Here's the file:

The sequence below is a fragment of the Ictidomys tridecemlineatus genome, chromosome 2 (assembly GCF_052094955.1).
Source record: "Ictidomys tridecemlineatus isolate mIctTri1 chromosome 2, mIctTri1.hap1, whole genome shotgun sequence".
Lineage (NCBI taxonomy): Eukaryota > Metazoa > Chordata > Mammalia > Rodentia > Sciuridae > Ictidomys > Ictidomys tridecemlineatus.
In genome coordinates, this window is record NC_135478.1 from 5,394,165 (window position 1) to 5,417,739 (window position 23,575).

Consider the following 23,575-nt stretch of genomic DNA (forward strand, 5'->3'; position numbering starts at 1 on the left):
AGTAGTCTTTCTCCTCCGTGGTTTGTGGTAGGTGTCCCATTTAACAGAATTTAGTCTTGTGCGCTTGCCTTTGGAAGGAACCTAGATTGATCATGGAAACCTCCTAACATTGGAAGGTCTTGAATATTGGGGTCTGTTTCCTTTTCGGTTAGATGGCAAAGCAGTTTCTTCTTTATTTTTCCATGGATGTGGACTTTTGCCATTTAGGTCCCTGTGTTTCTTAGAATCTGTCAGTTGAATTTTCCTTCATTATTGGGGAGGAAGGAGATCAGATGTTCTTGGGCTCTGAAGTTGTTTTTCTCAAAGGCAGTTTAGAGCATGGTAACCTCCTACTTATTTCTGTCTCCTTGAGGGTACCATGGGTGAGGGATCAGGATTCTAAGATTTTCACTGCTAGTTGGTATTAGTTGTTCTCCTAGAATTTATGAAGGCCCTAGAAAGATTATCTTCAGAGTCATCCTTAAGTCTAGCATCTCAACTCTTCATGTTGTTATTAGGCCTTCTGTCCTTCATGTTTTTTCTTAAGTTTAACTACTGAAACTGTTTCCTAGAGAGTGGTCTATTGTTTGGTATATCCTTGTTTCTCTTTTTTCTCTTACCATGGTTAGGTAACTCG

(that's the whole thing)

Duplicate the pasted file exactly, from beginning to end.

The sequence below is a fragment of the Ictidomys tridecemlineatus genome, chromosome 2 (assembly GCF_052094955.1).
Source record: "Ictidomys tridecemlineatus isolate mIctTri1 chromosome 2, mIctTri1.hap1, whole genome shotgun sequence".
Lineage (NCBI taxonomy): Eukaryota > Metazoa > Chordata > Mammalia > Rodentia > Sciuridae > Ictidomys > Ictidomys tridecemlineatus.
In genome coordinates, this window is record NC_135478.1 from 5,394,165 (window position 1) to 5,417,739 (window position 23,575).

Consider the following 23,575-nt stretch of genomic DNA (forward strand, 5'->3'; position numbering starts at 1 on the left):
AGTAGTCTTTCTCCTCCGTGGTTTGTGGTAGGTGTCCCATTTAACAGAATTTAGTCTTGTGCGCTTGCCTTTGGAAGGAACCTAGATTGATCATGGAAACCTCCTAACATTGGAAGGTCTTGAATATTGGGGTCTGTTTCCTTTTCGGTTAGATGGCAAAGCAGTTTCTTCTTTATTTTTCCATGGATGTGGACTTTTGCCATTTAGGTCCCTGTGTTTCTTAGAATCTGTCAGTTGAATTTTCCTTCATTATTGGGGAGGAAGGAGATCAGATGTTCTTGGGCTCTGAAGTTGTTTTTCTCAAAGGCAGTTTAGAGCATGGTAACCTCCTACTTATTTCTGTCTCCTTGAGGGTACCATGGGTGAGGGATCAGGATTCTAAGATTTTCACTGCTAGTTGGTATTAGTTGTTCTCCTAGAATTTATGAAGGCCCTAGAAAGATTATCTTCAGAGTCATCCTTAAGTCTAGCATCTCAACTCTTCATGTTGTTATTAGGCCTTCTGTCCTTCATGTTTTTTCTTAAGTTTAACTACTGAAACTGTTTCCTAGAGAGTGGTCTATTGTTTGGTATATCCTTGTTTCTCTTTTTTCTCTTACCATGGTTAGGTAACTCG